General Question

jhodgkins's avatar

How do I get into R&D prototyping?

Asked by jhodgkins (45points) July 9th, 2012

I would love to end up in a shop that created prototypes for clients but I’m afraid I don’t know a lot of the skills necessary. How do I acquire these skills and what should my course of action be to obtain this goal?

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5 Answers

gorillapaws's avatar

Learning how to create 3D models on a computer might be a good place to start, and won’t cost you anything to get started. Download Blender and do a Google search for tutorials. Make some sketches on paper and see if you can’t re-create them in the program. 3D printers are becoming cheaper every-day, so that might be worth looking into as well. Of course there’s always design/engineering classes in college, although you could probably find good ones on iTunes U for free.

dabbler's avatar

@gorillapaws ideas about 3-D design are useful. Shapeways has a lot of resources for 3-D printing, including design tips.

jerv's avatar

It really depends on what you plan to do. Are you merely designing prototypes, actually making them, or both? And what sort of prototypes are you hoping to make?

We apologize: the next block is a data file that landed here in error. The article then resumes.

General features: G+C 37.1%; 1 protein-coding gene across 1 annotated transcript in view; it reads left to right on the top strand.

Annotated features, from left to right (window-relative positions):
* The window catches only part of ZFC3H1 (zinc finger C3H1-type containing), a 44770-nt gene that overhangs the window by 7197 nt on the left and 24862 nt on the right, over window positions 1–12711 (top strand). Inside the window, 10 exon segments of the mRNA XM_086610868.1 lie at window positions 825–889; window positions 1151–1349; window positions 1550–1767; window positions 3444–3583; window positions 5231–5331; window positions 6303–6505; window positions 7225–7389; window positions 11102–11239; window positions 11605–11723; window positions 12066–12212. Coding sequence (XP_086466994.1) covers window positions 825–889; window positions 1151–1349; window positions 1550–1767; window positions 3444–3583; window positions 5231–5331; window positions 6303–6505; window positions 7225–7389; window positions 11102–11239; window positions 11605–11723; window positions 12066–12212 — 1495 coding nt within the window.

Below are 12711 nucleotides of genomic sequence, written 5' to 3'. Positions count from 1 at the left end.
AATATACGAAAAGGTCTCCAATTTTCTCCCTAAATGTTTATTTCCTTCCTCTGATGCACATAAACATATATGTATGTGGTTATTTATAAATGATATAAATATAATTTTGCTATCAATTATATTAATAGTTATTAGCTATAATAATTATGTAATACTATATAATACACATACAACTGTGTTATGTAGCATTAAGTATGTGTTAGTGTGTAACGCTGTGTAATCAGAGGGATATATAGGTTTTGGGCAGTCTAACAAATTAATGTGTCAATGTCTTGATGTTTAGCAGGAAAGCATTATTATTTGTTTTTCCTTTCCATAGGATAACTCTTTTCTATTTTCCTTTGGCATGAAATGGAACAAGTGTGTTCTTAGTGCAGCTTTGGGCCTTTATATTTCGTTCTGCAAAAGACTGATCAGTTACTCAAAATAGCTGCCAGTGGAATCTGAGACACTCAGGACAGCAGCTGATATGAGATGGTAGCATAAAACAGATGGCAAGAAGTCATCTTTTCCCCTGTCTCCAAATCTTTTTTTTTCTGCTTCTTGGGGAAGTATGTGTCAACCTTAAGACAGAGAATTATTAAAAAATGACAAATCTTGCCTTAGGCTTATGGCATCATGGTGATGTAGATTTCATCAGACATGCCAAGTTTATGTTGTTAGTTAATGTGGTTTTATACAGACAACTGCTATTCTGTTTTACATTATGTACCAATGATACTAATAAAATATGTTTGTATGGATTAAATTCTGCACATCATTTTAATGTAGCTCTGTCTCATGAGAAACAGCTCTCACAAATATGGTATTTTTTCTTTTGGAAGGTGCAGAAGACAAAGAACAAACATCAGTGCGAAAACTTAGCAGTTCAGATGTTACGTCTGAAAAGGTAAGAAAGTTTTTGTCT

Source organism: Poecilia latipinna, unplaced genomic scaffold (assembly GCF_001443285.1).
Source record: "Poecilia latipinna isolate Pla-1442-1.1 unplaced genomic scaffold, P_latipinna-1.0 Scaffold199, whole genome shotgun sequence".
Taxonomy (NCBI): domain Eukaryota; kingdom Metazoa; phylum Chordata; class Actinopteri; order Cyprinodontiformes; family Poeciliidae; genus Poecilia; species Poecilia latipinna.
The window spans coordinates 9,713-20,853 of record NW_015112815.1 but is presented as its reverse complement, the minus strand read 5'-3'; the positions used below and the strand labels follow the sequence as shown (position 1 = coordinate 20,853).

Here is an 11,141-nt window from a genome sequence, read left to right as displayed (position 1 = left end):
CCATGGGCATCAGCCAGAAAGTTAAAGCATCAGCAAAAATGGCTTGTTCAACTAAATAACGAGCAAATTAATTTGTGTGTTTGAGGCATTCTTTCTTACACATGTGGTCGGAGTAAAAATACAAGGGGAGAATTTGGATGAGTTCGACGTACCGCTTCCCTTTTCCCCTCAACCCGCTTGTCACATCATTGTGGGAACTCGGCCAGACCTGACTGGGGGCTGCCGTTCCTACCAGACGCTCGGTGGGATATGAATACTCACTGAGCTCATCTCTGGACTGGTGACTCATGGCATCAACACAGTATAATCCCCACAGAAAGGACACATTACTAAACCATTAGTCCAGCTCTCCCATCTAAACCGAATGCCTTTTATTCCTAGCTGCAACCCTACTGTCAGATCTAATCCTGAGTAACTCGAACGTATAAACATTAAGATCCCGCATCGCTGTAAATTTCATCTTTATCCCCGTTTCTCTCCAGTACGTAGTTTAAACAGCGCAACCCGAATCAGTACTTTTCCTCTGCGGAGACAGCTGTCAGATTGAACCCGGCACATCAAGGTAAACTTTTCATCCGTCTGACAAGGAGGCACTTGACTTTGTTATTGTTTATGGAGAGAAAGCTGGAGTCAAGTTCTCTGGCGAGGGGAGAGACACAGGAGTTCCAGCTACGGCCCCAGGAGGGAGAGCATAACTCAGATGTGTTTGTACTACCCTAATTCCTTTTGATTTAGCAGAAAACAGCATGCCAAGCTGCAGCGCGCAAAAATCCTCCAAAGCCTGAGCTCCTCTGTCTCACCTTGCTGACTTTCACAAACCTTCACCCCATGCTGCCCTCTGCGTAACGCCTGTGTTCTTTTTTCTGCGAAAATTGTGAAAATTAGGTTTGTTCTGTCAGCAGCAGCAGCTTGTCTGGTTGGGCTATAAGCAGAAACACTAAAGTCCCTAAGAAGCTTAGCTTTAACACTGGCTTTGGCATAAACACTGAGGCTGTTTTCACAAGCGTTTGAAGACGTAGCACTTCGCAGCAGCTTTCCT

I am a CNC machinist, and often work on “First article” parts; our term for prototypes. While I do not design them, I have to make them, and that involves a lot of feedback as the designer and the maker hammer out the best, most cost-effective (and time is money) way to turn your idea into an actual object. For a 3D printer, it’s easy. For a CNC mill/lathe, it’s more involved, but also variable depending on teh machine, the material….

Without knowing more details, it’s hard to say what you really need to know. The only constant is that CAD skills are required, though how much CAD you need to know depends on which end of the prototyping process you are on.

dabbler's avatar

@jerv Good bead on some of the facets of design!
Manufacturability requires some knowledge of how the finished product will actually be produced.

If you’re designing machined parts like @jerv makes, you will probably also need to know some mechanical engineering methods to analyse the stresses the part will endure and design accordingly.
Some more sophisticated CAD programs have structural analysis tools built into them.

jerv's avatar

@dabbler One of the most annoying things I deal with is engineers who think that just because it’s trivial to move a few pixels on the screen, it’s equally easy to set up on my machines. Sorry, but moving a 700 pound fixture and aligning it to within 0.0005” is harder than clicking a mouse. And our shop doesn’t have 4-axis machines either, so sometimes we need to be creative about bolting a part to the table.

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